Dance smarter, not harder

//Dance smarter, not harder

Growing up as a dancer, we spend so much time training in the studio for performance, exams and competitions, working for those forever moving ‘goal posts’ as technique and choreography get more challenging. Our bodies are finely tuned, we become managers of micro movement in order to create the perfect shape, sustain the impossible balances and move effortlessly through space to make it look as if we were just born that way.

Although for many dancers the habit is to keep moving, get stronger, jump higher etc. unfortunately the repetition can take its toll on the body. Incorrect technique, overuse, insufficient rest and poor nutrition result in the shocking statistic that 90% of dancers will suffer an injury at some point in their career. Almost all dancers retire due to injury.

This unfortunately was the case with me. I tore my hamstring at age 14 after repeatedly jumping into the splits on my “bad side” for a school concert. I was training for an exam too, and when I got the to the end of my exam and started a controlled split on my left leg, my hammy snapped like a whip cracking and I was scooped up of the floor and out of the exam room  because I couldn’t stand up or walk on my own.

The years that followed were unpredictable. I floated between being confident in my leg and “pulling” it again, and over time the muscle got shorter because I was afraid to stretch it too far. Eventually I lost my confidence and now as a physiotherapist I can see that I was in a pattern of chronic pain – something that at the time physiotherapists didn’t know much about. Although I sought treatment and tried lots of different exercises I didn’t ever feel confident that my leg was better. One specialist told me “it isn’t strong enough” – he was right, but at the time anything I did to push it was painful and I was afraid of hurting myself and ultimately feared that it would end my career, and it did. It took going back to university for me to truly understand the cause of my pain, and this is a huge motivator for me to help dancers be educated, to listen to their bodies and to understand how to look after themselves.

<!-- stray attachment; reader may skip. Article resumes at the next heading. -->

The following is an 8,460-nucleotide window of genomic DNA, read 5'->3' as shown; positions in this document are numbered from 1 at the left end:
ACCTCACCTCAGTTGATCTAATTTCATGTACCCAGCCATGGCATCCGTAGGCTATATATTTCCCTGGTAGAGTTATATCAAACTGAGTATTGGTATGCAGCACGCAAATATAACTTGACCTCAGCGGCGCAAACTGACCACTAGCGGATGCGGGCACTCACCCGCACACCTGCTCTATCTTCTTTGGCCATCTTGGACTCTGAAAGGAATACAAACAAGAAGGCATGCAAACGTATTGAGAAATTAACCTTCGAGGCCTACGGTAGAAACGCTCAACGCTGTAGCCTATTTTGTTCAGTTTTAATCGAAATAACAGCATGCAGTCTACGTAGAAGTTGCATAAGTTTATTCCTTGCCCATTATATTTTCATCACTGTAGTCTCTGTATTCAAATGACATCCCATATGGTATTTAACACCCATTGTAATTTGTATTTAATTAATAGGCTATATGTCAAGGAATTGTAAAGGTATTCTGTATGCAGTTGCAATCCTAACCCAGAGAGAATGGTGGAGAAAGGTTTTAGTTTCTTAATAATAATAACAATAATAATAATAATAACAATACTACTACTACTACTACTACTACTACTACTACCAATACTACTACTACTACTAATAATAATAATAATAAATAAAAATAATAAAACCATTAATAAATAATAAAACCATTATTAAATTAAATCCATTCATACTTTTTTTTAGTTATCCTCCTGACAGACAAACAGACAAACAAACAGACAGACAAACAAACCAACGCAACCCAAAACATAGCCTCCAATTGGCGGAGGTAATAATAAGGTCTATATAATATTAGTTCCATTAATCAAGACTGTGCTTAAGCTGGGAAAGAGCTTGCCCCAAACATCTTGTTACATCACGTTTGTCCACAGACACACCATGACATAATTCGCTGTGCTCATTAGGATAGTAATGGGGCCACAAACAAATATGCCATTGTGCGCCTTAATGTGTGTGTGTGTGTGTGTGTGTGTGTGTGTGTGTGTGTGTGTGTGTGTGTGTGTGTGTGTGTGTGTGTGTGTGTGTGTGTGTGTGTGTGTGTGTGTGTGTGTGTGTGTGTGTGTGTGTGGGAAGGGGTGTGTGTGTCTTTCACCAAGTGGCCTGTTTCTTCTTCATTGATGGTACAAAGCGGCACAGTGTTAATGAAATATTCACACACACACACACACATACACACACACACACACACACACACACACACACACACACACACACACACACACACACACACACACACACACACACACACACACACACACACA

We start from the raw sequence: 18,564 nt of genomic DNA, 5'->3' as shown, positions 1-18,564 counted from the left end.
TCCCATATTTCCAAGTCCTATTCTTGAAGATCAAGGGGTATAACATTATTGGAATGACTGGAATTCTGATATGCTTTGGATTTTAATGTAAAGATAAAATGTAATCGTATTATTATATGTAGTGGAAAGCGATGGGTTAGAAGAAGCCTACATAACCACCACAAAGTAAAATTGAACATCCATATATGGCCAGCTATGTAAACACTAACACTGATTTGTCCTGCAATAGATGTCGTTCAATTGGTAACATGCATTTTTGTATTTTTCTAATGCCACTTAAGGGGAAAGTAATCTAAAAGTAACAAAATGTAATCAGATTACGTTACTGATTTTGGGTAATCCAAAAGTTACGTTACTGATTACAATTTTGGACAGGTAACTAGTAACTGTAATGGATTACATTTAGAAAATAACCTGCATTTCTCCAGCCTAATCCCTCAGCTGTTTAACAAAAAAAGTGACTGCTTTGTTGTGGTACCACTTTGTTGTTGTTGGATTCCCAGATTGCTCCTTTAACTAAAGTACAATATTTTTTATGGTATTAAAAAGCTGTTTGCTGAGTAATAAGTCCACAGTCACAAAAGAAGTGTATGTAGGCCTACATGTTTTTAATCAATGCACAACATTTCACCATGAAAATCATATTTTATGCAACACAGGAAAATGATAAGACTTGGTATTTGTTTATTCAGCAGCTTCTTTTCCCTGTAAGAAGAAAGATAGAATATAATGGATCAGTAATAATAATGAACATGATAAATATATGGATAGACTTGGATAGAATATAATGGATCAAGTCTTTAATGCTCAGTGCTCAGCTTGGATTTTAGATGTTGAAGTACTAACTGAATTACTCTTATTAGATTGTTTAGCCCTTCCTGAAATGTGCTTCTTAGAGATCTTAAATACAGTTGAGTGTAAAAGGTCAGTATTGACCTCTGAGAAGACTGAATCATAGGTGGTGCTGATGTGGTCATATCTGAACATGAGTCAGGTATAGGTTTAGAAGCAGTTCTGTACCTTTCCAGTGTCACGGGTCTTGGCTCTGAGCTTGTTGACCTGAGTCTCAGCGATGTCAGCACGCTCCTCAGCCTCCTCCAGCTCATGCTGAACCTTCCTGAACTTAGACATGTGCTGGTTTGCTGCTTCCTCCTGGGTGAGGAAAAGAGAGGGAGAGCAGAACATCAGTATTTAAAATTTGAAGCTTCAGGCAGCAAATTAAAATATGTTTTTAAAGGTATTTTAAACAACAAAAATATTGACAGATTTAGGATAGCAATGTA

Teaching dancers to recognise technical deficits before they become an issue and helping students understand the difference between good and bad pain is where to start. We need to build on the “feedback loops” – the signals that come in from our body to our brain are interpreted and then an output, or action is decided on. We are so output focused in dance … “jump higher, stretch your legs” … that we aren’t listening to the input, and yet this mindset is where we can address technique, strength, quality of movement and timing with concentration, at low load and without pain! We become those micro-movement-masters again, finely tuned neurophysiological athletes that hear our body’s signals, respond better and, hey presto, execute movement with perfection… sounds good doesn’t it?

Dance science is the strongest it has ever been. There is no excuse to not use the knowledge we have now to create intelligent dancers that respect their bodies. Dance classes are great for learning choreography and for applying technical principles, but every dancer needs to dedicate a portion of their education to focus on principles of body conditioning and injury prevention.

We need to learn how to listen to our bodies and pay attention to our strengths, weaknesses and imbalances. Even before injury strikes we can apply principles of biomechanics to alter our alignment and change what may have been the path to injury. The emphasis is still on pushing harder and doing more, when we simply just need to make smarter choices about what we feel…

For more information on our dance specific services at Excell or to arrange a physiotherapy appointment please look at the dance services section of the website or call 33957155

Anne Wilby

Physiotherapist and ex-contemporary dancer

By | 2019-03-08T01:26:45+00:00 March 7th, 2019|Physiotherapy|0 Comments

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